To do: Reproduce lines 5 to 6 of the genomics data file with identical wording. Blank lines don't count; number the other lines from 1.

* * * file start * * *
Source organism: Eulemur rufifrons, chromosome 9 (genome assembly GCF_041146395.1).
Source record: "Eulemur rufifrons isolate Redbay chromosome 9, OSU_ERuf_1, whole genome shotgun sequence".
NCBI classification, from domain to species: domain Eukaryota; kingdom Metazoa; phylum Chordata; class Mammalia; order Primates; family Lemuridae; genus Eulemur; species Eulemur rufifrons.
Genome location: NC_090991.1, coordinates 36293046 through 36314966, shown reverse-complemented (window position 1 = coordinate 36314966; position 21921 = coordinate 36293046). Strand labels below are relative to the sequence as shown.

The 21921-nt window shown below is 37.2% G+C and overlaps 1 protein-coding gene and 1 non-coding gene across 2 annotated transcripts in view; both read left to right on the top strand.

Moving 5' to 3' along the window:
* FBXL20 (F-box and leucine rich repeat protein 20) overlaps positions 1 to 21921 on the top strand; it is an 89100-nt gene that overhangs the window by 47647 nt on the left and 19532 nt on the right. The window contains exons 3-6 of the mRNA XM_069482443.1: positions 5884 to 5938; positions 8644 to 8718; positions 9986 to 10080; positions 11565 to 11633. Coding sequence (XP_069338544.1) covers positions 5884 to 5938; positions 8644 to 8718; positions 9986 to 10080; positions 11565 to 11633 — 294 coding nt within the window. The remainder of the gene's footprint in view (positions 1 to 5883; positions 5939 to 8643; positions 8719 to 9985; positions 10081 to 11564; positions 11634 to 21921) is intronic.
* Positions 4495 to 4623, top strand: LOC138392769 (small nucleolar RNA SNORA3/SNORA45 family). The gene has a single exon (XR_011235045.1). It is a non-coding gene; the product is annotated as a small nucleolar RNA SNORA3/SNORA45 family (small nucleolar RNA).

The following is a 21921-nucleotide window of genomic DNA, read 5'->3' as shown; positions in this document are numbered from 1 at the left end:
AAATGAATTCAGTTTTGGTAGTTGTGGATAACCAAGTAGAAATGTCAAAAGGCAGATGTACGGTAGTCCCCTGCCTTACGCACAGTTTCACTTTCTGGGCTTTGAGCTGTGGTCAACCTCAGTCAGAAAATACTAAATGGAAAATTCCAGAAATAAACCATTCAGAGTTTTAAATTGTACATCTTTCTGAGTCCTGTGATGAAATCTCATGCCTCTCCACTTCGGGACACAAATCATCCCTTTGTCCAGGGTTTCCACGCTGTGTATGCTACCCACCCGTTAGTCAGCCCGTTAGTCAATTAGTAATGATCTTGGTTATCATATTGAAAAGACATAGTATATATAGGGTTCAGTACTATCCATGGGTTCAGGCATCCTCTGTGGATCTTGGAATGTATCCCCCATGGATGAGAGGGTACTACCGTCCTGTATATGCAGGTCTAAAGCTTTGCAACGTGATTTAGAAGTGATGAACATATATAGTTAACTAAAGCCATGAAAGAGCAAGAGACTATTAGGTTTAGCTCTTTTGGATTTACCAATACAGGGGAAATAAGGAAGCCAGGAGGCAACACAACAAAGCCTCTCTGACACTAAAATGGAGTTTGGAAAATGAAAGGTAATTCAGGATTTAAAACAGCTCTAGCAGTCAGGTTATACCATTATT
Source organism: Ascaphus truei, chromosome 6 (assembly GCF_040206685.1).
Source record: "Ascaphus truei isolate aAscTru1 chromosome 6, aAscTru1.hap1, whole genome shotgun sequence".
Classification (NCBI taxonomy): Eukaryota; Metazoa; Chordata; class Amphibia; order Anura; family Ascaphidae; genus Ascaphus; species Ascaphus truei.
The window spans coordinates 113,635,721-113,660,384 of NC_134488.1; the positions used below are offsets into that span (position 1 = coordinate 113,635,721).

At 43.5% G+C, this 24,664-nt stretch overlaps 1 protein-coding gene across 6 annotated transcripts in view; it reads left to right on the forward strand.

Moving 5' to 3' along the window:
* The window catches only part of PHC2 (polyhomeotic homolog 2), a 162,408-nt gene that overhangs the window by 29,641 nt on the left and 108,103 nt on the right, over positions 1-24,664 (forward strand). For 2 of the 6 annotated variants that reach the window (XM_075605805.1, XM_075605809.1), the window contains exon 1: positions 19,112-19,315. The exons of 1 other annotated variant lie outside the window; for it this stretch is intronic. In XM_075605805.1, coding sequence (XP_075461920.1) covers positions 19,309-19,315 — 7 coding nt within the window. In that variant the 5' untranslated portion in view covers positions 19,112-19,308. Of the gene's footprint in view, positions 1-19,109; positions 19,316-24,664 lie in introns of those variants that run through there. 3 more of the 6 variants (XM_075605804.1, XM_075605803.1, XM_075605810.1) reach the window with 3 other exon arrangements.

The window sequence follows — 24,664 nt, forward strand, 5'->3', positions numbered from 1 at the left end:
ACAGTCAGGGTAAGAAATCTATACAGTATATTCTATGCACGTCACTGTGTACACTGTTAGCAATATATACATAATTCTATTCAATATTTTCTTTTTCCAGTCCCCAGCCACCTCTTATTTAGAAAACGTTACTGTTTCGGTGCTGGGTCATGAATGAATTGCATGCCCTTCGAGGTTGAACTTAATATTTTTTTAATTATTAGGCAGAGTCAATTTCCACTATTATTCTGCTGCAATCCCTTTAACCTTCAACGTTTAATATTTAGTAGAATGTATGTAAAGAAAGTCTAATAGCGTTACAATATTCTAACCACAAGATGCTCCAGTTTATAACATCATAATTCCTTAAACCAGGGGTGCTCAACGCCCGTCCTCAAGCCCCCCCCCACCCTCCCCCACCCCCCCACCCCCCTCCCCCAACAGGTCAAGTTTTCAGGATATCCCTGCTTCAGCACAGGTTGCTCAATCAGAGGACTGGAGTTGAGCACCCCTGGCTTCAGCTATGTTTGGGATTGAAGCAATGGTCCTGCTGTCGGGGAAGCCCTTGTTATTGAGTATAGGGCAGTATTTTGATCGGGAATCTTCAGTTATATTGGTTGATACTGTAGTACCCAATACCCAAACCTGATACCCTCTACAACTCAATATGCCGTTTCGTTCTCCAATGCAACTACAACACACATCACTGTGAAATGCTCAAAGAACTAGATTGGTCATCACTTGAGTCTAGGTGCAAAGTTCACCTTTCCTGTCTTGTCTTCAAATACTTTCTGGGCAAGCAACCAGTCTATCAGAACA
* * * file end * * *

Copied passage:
The 21921-nt window shown below is 37.2% G+C and overlaps 1 protein-coding gene and 1 non-coding gene across 2 annotated transcripts in view; both read left to right on the top strand.

Moving 5' to 3' along the window: